Yet for headsets.com, a San Francisco supplier to businesses and telemarketing companies, its telephone operation is the soul of the business.
At the Merit Direct Business Mailer's Co-op and Interactive Marketing Conference last week, CEO Mike Faith, a Brit who just became an American citizen, described the infinite pains that headsets.com takes to hire its telemarketing staff.
A prospective telephone rep must undergo nine separate interviews-in person and on the phone with a business psychologist, a voice coach in Sydney, Australia, and with Mike Faith himself. In addition, a Wonderlic cognitive ability test is administered and the prospect must fall within a certain range--bright but not too bright. An emotional profile is created and handwriting is tested and analyzed. The hiring process takes four weeks from the posting of the ad to the final hire, and each rep undergoes extensive training in order to become an expert in the many products the company sells.
Each rep's performance is continually monitored; a rep is expected to love every customer; any rep who disrespects a customer--on the phone or off--is summarily fired.
The average telephone rep will make $42K to $44K the first year. In addition, high achievers can find random surprise bonuses in their paychecks-a little extra thank-you from Mike Faith.
In 1998, headsets.com had revenue of $40,000. In 2005, headsets.com revenue will jump to $30 million from $17 million in 2004. Revenue per-employee is $750K per year.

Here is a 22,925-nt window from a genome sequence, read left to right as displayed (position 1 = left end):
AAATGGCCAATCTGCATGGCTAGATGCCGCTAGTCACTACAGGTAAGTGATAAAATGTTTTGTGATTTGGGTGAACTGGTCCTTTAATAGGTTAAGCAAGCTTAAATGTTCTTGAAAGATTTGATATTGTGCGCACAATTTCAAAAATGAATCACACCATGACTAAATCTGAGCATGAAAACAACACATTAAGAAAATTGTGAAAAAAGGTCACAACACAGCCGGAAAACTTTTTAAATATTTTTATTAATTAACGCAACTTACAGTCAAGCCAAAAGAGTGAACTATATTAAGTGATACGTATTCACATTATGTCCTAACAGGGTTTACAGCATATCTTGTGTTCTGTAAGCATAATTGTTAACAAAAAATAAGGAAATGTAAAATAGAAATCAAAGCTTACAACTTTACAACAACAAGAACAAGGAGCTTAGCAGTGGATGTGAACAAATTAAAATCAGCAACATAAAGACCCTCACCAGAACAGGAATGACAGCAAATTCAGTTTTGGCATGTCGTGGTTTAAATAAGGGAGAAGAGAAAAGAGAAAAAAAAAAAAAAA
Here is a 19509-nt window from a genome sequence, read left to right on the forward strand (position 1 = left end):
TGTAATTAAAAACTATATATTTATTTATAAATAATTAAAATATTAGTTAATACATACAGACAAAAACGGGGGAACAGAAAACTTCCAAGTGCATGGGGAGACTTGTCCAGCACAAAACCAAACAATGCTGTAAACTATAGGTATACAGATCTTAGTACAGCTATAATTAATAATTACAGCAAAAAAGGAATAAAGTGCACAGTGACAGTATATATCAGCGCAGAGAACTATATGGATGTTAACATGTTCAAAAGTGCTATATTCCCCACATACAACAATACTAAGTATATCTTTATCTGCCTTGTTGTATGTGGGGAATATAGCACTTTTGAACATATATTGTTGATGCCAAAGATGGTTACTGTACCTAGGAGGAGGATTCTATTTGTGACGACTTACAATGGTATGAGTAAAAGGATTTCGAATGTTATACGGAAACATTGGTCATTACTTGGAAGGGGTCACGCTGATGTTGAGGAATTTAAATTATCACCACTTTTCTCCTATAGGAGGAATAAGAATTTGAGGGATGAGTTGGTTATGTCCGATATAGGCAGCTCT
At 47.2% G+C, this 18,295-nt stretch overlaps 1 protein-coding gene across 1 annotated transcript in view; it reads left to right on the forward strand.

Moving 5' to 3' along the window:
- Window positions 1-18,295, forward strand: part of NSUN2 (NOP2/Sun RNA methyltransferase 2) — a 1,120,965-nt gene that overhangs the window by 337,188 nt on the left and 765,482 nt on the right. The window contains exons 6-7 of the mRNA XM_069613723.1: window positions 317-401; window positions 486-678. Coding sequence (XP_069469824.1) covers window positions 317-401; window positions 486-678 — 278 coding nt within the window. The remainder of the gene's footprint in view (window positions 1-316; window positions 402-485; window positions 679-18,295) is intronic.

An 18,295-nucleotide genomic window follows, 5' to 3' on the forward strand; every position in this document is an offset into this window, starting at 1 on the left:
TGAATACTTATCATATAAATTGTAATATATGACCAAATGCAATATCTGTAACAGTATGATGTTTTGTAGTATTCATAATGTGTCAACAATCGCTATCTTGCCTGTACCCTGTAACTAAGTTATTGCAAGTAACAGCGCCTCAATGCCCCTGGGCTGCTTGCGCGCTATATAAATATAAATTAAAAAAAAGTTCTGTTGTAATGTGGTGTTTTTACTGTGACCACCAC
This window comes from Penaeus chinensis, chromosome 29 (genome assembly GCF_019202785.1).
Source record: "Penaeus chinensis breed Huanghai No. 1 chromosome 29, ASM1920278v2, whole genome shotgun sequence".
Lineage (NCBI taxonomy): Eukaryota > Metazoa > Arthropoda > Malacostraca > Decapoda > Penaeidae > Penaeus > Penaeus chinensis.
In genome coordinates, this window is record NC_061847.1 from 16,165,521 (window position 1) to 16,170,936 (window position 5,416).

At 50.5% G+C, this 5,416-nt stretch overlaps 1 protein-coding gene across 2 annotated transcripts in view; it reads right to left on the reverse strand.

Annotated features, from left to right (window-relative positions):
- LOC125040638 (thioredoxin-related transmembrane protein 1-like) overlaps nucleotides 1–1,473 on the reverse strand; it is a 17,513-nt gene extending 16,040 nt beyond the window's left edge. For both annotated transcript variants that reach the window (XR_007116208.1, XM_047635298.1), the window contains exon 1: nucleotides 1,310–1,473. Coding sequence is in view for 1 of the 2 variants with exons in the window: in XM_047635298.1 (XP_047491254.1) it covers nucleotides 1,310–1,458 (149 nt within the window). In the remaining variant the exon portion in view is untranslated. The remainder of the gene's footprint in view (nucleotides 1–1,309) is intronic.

For Mike Faith of headsets.com, telemarketing is the heart, soul and core of his business.
Letters to the Editor
These letters were written in response to "What Will the Scammers Think of Next?," which was published on Sept. 29:
I absolutely love the format of your e-mail newsletters. Short, concise and always with a takeway. I look forward to reading your newsletters every day.
--Elisa Lena Hung, with Office Depot Inc.
Just to build on what you're saying in today's piece, this particular scam is not new, but has been going on since at least 2003, according to the Urban Legends site: http://www.snopes.com/crime/warnings/creditcard.asp
Keep up the good work, Denny.
New System for Secure Electronic Commerce
Predictions about the explosive volume growth of online commerce are not new. Neither are horrific stories about identity theft and the consequences to victims. These reports are at odds with each other, and impede growth of online transactions, especially to smaller merchants.